Photography by Christopher Johnson –

  • Underwater Bubble Design

    Using my AquaMarine underwater housing at One Palm beach, I decided to play in the shallow water as small waves crashed overhead. I have become fascinated by the views and events at the shallow end of the beach. This photograph is the tail end of a passing wave as bubble are dispersed everywhere. I love the design with the blue hue.

    Photography by Christopher Johnson –

  • Waves Crashing During A High Surf Advisory

    I love high surf advisories, and my favorite place to go is OTEC. There is one place in particular that I go on the lava rock that juts out further than the rest of the shoreline. Here I can view the coastline as the wave crashes 20 feet into the air and gradually works it’s way towards me. Then when the wave hits before me, the entire lava shelf rumbles under me. Simply magnificent. Another benefit of the spot I have chosen is that the sea spray doesn’t spray me, keeping me from having to cover and clean my lenses constantly.

    Photography by Christopher Johnson –

  • Honu Coming To Rest on Anaehoomalu Beach, Waikoloa

    This was an amazing day for turtle sightings. Upon arrival to the Anaehoomalu Beach, AKA A-Bay, my family and I made our way down the coastline away from the hotels only to discover turtle after turtle after turtle. By the time we made it to a little cove, literally around the corner from the main beach, we had counted 15 turtles.

    The turtle pictured here was number 15. It was making it’s way up the beach to rest as the waves continued to pound all around making it struggle. Eventually it made it and slept pretty hardy 20 feet from where we were.

    To give the waves more character and motion I set my camera to aperture priority, enough to slow the shutter to 1/13th sec. This, with Image Stabilizing turned on kept the turtle in focus while blurring the crashing waves slightly. Then in Photoshop, I converted the image to black and white and overexposed +1 to lighten the darks of the turtle and blow out the highlights of the water just enough to make it less distracting.

    The image was nice in color, however, I was adjusting it to work for the Monochrome contest hosted by Popular Photography. Please vote for my image here —

    by Christopher Johnson –


  • Old A’s Beach at Sunset

    Old A’s, AKA Old Airport, has a long stretch of beach beside what was once the runway of an airport, which is now a popular spot for locals to picnic, relax, and exercise. We arrived during this sunset to take a walk around the walking path before dinner as a way to get out of the house and enjoy the end of the day. As the sunset progressed, I again diverted my attention from the walking path to the beach to capture this beautiful sunset.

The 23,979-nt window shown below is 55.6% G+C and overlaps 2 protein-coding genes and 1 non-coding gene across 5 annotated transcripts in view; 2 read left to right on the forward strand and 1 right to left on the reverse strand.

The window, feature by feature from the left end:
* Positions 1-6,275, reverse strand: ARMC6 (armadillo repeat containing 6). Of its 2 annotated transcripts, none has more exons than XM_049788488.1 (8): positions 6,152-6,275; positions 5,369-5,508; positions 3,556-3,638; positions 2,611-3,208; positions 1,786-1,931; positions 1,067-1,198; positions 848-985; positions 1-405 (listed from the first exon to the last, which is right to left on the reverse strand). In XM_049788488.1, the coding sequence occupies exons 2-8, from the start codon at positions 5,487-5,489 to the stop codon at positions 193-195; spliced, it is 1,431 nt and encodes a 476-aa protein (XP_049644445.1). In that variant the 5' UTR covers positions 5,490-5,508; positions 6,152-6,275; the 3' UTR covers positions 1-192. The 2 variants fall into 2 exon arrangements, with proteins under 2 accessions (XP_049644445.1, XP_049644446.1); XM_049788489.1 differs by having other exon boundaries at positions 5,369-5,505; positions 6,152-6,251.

Old A’s Beach at Sunset – by Christopher Johnson



  • The Jump In

    My daughter decided to start jumping into the pool. I waited underwater as she built up the courage to jump in and shot several images of her grand entrance.

    by Christopher Johnson –


  • Washing The Sand Off

    These local boys are washing the sand off each others backs by using this long plumbing pipe found near the water edge. They do this by dipping the pipe into the water, letting it fill completely, then quickly raise it up and let the water flow over one another. Quite clever I thought. It also made for an interesting photo

    This was a split second shot. I looked over, recognized the opportunity, shot, and it was over. After this the boys went on to play somewhere else. During the post processing I was able to dial in the shot more. There were sand toys on the beach these boys were playing with. I felt that with them in the image wasn’t as strong, so I cropped out the sand toys to focus more on the action. I then began to toy with monochrome adjustments with the Nik software, Silver Efex Pro to simplify the shot even more.  By converting to monochrome I was able to darken the foliage to eliminate all distracting detail to help redirect the focus on the boys.

    Waipio Valley – Photography by Christopher Johnson


  • Waipio Valley River

    Waipio Valley River

    Photograph by Christopher Johnson